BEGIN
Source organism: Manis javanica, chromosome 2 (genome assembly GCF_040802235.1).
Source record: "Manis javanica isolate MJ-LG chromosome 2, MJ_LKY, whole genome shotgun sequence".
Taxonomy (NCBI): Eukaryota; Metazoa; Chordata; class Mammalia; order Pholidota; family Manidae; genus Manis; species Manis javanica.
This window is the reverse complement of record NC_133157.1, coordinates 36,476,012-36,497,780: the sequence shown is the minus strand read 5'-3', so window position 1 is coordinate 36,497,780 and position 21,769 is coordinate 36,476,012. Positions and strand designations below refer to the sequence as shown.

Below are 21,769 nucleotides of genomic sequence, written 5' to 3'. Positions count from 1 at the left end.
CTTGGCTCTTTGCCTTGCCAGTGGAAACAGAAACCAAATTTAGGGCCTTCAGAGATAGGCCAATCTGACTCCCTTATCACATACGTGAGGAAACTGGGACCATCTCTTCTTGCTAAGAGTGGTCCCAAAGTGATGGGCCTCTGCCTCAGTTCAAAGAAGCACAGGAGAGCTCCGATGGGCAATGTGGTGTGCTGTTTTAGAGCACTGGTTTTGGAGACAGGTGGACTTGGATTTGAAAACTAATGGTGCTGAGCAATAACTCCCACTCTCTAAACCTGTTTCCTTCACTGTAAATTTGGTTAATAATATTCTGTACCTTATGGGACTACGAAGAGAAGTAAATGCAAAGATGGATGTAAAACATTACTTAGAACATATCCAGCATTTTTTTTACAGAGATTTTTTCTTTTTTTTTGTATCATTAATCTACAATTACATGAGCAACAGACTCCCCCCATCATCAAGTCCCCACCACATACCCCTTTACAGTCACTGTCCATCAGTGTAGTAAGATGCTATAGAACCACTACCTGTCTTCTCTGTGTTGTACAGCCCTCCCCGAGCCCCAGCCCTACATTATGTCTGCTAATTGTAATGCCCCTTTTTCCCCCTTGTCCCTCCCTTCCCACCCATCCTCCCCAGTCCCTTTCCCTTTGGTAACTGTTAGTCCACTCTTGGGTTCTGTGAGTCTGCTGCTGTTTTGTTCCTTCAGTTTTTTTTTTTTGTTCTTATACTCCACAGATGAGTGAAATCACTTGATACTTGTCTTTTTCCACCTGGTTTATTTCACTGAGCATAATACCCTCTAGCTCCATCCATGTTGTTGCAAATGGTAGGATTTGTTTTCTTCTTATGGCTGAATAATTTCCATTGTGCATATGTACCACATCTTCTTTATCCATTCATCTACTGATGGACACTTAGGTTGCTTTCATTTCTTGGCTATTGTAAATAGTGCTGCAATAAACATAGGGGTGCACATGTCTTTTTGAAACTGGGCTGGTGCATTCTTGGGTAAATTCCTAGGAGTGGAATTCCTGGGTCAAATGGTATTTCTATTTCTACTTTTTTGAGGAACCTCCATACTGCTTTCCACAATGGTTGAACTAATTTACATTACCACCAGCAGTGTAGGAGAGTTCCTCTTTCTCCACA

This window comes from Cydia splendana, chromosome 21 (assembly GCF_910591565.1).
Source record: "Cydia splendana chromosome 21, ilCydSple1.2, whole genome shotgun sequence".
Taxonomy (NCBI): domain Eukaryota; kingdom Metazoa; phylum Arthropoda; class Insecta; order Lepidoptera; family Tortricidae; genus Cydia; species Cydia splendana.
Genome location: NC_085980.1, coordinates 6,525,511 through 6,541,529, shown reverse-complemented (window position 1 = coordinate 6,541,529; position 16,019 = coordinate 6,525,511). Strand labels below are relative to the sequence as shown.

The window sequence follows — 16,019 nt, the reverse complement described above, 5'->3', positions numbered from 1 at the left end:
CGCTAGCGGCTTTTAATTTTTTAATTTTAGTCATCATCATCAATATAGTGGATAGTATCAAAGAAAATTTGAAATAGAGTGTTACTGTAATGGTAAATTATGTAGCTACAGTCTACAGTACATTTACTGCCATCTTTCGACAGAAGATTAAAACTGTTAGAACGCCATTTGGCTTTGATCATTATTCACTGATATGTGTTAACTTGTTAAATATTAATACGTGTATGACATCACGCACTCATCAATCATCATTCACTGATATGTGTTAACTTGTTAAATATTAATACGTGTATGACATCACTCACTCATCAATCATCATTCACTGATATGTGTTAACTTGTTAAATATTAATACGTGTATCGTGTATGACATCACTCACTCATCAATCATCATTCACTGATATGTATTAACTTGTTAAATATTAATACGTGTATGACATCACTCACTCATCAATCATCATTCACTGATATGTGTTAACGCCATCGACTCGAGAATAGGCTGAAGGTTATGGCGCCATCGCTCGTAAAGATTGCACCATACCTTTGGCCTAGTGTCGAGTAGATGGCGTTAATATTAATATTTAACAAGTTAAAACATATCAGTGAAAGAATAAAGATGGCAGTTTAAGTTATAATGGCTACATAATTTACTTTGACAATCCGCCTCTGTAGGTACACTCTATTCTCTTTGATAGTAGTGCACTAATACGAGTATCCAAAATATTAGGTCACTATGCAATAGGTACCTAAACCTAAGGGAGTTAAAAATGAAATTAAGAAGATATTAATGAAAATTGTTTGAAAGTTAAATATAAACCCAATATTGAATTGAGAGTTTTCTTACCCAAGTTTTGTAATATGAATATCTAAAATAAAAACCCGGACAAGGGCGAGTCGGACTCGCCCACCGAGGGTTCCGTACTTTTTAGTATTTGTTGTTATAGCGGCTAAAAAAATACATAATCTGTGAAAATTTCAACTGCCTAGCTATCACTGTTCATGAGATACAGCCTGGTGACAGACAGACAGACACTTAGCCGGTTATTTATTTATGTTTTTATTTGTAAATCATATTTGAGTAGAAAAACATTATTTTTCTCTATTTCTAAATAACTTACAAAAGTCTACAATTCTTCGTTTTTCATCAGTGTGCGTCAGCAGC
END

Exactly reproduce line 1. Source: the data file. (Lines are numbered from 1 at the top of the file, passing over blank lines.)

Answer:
Source organism: Manis javanica, chromosome 2 (genome assembly GCF_040802235.1).